Still, even with the result, it was a fantastic weekend, just to be in a terrific locale like Camden Yards.
If you’re a baseball fan and have never been, put it on your Bucket List. It’s that good.

**Next, something you just don’t see every day. A man doing some awesome juggling while tooling around Iceland. This was mesmerizing to me…

**Finally, heard this rather disturbing story about the state I lived in for a while, the crazy but always entertaining state of Florida.

Governor Rick Scott, who is to leadership what Wile E. Coyote was to masculinity, has signed what’s called the “Timely Justice Act.” What this act does is reduce the amount of time a person convicted and sentenced to the death penalty can appeal the act.
Let me just hit you with a few chilling facts that will help you see what an incredibly stupid and cruel law this is.
In the last 40 years in Florida, 77 people have been executed. In that same time period, 24 death-row inmates have been exonerated and given either new trials or freed.

So that means that in 40 years, one out of every three individuals on death row have been wrongly sentenced to death.
And yet faced with those numbers,  Rick Scott wants to speed up the number of executions (his office laughingly declares that there won’t be a rise in executions because of this law).
People like me who oppose the death penalty always say that “what if an innocent person is killed by the state?”

In Florida, it may have already happened. And Rick Scott just wants to keep pulling that switch.

Fla. Gov Rick Scott putting your tax dollars to waste! My namesake writes a great profile of Obama. And the worst idea for a proposal, ever

It’s almost too easy criticizing Florida governor Rick Scott some days.
The man is so inept, so incompetent, so wrong on so many issues, that I have no doubt he is well on his way to being one of the worst governors in the history of America.

To add to the long litany of mistakes Mr. Scott has made, I give you this story from this week. Back in April state data reported on the results of Scott’s grand, much-needed plan to require drug tests for people who seek welfare benefits. As it turned out, it didn’t save any money (it actually cost the state an extra $45,ooo) and it saw 2.6 percent of welfare applicants fail the drug test.

Yep, ole’ Rick sure fixed that problem but quick.

Now comes word of the results of one of Scott’s other “brilliant,” necessary ideas, where he vowed to crack down and eliminate from Florida’s voting rolls all those illegal aliens who are casting fraudulent votes in the state’s elections.

The results of this fabulous use of state time and money? They caught one guy. One freaking guy, a Canadian, is all that’s been caught, tried and convicted in Florida for pretending to be an American and voting in two of our elections.

Sigh. Rick Scott was a joke when he ran for governor, and he’s a joke now. But it’s not funny; the man is doing serious damage to a state with millions of citizens who don’t deserve his kind of bumbling “leadership.”

**I’ve said many times before, to anyone who would listen, that if I have to share my name with a much more famous writer, I’m glad it’s a really talented scribe whose success is because of his skill, not because he writes trashy stories.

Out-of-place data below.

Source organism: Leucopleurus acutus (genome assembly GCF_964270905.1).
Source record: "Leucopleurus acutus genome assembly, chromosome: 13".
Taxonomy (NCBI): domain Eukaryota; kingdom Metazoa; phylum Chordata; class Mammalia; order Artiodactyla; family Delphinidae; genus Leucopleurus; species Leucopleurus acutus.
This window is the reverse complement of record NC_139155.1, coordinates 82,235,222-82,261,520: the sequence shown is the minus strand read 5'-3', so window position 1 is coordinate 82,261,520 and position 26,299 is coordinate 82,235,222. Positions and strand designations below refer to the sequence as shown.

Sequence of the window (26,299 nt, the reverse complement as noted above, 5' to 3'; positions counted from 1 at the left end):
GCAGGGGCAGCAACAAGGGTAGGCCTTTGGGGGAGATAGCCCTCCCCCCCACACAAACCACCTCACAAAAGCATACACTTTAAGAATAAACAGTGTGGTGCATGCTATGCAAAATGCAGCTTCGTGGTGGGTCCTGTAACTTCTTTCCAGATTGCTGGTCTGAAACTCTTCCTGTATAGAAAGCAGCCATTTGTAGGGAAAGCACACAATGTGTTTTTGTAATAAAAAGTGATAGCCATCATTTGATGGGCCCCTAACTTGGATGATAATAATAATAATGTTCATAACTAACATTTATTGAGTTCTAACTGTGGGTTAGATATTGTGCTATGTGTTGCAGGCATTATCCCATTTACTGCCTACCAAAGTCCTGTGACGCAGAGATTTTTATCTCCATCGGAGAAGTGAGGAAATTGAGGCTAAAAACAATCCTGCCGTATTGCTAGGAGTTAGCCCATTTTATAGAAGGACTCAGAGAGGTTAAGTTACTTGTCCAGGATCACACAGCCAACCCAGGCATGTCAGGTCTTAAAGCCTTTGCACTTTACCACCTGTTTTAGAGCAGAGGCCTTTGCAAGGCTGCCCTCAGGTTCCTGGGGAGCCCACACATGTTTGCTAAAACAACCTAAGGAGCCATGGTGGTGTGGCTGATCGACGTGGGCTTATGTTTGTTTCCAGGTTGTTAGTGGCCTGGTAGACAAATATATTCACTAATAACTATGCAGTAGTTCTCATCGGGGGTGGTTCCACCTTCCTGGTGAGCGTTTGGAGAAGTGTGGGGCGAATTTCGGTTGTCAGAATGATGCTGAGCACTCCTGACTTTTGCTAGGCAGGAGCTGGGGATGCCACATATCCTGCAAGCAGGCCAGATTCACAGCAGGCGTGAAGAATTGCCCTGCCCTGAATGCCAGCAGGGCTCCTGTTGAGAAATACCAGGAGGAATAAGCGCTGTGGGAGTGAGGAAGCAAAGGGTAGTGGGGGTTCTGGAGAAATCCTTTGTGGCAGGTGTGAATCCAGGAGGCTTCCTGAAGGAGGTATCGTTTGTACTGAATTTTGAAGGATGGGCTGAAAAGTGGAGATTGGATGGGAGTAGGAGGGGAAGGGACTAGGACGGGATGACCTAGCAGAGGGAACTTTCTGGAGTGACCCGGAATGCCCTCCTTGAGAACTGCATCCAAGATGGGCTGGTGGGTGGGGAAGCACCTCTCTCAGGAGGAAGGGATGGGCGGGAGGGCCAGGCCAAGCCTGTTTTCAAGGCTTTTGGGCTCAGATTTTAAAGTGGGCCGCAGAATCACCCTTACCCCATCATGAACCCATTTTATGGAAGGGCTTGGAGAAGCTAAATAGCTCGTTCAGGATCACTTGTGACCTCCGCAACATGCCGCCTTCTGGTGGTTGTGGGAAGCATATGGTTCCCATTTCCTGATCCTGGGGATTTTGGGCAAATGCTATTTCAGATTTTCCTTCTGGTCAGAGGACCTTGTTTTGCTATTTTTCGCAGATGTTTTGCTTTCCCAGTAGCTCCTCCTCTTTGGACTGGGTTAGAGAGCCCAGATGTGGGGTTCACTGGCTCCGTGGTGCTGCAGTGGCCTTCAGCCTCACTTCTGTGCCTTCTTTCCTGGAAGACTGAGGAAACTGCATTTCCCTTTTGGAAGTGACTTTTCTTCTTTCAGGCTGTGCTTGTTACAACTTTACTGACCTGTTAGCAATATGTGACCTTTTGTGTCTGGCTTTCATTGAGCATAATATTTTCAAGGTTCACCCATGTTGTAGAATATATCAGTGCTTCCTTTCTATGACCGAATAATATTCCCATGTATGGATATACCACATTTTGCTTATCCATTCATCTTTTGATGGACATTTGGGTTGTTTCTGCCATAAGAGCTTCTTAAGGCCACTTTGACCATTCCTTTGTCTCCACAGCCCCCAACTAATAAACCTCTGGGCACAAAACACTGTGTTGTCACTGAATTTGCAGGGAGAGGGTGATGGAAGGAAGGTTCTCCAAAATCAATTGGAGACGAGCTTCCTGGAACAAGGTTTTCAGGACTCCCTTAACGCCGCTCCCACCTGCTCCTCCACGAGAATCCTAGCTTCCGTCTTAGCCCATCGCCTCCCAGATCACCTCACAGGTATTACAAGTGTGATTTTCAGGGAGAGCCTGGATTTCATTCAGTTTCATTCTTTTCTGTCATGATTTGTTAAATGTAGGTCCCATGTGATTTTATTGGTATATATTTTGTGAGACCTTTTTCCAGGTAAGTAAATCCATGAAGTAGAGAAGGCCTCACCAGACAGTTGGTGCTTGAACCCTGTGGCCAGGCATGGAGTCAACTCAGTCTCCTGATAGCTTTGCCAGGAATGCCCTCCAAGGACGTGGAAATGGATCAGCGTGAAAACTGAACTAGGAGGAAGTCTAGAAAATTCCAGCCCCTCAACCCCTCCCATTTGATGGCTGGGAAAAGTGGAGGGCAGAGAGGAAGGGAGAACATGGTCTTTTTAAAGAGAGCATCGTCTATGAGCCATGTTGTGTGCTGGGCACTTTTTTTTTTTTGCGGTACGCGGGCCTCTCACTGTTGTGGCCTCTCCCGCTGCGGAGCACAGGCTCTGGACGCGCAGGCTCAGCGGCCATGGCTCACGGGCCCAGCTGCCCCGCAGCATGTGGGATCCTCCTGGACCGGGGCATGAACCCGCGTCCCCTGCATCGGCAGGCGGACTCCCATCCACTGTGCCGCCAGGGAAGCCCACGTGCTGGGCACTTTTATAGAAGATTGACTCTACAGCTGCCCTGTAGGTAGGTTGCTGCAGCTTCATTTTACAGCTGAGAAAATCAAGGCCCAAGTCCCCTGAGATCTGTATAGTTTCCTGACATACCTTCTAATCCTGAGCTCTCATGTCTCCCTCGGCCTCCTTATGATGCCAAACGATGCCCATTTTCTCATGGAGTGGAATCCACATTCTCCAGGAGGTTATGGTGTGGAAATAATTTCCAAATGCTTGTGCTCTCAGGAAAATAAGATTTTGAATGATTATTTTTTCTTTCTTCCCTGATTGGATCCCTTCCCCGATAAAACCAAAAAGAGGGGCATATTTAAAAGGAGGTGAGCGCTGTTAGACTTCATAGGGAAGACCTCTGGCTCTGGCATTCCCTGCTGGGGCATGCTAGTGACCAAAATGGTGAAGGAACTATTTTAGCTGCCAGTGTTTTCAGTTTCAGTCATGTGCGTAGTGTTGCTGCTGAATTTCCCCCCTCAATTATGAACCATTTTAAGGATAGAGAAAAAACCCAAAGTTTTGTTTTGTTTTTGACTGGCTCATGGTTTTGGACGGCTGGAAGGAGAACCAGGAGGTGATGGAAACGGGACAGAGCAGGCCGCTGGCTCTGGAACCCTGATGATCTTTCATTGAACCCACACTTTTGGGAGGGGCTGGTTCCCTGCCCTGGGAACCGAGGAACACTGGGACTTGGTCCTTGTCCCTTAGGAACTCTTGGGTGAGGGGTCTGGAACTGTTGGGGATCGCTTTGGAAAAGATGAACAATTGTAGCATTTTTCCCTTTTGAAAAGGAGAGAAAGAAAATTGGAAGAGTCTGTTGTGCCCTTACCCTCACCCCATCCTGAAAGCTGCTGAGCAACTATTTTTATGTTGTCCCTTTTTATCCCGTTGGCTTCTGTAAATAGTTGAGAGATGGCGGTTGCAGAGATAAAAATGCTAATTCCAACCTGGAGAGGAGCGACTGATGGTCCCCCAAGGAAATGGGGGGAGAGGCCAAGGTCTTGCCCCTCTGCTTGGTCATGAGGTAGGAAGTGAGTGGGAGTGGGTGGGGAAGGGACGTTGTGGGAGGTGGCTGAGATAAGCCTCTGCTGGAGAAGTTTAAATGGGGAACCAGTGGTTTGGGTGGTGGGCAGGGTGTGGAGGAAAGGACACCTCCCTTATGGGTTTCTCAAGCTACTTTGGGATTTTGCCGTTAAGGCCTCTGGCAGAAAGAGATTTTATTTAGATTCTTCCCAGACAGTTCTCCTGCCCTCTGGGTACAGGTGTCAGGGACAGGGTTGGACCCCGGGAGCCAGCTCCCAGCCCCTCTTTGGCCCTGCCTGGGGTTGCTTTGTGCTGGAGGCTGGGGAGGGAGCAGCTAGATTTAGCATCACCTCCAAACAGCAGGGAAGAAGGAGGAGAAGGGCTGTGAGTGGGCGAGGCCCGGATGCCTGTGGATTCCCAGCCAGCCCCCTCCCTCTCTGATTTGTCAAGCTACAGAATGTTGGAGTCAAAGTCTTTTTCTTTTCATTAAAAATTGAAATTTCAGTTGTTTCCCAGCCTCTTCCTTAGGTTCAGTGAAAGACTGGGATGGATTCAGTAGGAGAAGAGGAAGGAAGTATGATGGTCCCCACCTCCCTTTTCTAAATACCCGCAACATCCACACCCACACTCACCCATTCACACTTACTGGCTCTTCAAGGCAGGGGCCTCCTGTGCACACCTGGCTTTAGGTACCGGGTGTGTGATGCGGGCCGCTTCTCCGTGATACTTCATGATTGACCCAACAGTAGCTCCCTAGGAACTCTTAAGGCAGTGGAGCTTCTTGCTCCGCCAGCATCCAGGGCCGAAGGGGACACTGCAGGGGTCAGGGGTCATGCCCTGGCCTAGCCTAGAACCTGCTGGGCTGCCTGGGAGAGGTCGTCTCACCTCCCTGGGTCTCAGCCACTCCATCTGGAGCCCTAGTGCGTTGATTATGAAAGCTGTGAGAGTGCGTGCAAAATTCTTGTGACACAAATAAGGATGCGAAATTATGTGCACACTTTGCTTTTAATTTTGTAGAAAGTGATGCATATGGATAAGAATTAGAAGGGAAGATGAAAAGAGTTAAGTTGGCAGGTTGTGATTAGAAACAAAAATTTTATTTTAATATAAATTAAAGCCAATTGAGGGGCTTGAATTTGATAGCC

Michael Lewis, who of course wrote “Moneyball” and “The Blind Side” and many, many other books and articles, got a unique opportunity for a Vanity Fair story: he spent eight months hanging out with the President of the United States.

He got to see Barack Obama in unguarded moments, when he was just shooting the bull, and he got to watch Obama play basketball, hang out on Air Force One (did you know it was big enough to carry a casket? One of the many things I learned), and talk about the excruciatingly difficult decision of whether to send troops into Libya last year.

It’s a very long story but one that gives great insights into Obama. Whether you love him or hate him, I guarantee you’ll come away from this piece feeling like you know him a lot better. Check it out here., and here is an interview Lewis did with Rachel Maddow about the piece.

**Finally, I spend some time on Wide World of Stuff highlighting romantic, sweet, unique marriage proposals, because I love them and I’m a hopeless sap.

Then there’s the opposite end of the spectrum:  This guy. A Russian man named Alexey Bykov really wanted to marry his girlfriend, Irena Kolokov. But he wasn’t sure how to pop the question.
So he hired a writer, a director, movie stuntmen and makeup artists to stage a car crash, and instructed Irena to meet him at the scene.

When she showed up, she found Alexey covered in fake blood.

“When I arrived there were mangled cars everywhere, ambulances, smoke and carnage…a paramedic told me he was dead and I just broke down in tears,” Kolokov told Orange News.

The tears, apparently, were good enough for Byokov, who sprang to his feet and proposed–fake blood, bandages, and all.

I mean … dude! You couldn’t have just taken her out to a nice restaurant or popped the question at a ballgame or something?
Alexey my friend, the bar has been set high (or low).

Personally, if I’m Irena, I’m expecting Alexey to start a fake war on their wedding day.

The original basketball “Dream Team,” in their own words. The joy of buying a parking space in New York. And The Daily Show mocks Fla. governor.

A tip of the cap today to the late Henry Hill, who died Tuesday night. Hill was the basis for Ray Liotta’s character in “Goodfellas,” which is the best mob movie ever made (and yes, I’ve seen “The Godfather.” It’s a fantastic movie. “Goodfellas” is better. Here’s hoping wherever Hill eats his next meal in the afterlife, the chef doesn’t use too many onions. 

I did something I never thought I’d do on Wednesday. But I guess it officially makes me a real New York City resident.

I bought a parking space. Yep, in a couple of weeks it’ll all be mine: a wonderful 12 feet by 20 feet piece of concrete, with one line on each side letting the whole freaking world know that THIS space belongs to me.
It’s always sounded crazy to me, buying a parking space. It seemed so silly; purchasing a hunk of ground when my whole life I’ve always found free spots.

But you know, I’m moving to Manhattan, I’ve got a car, and, well, it’s next to impossible to regularly find a legal parking space near my new apartment-building home.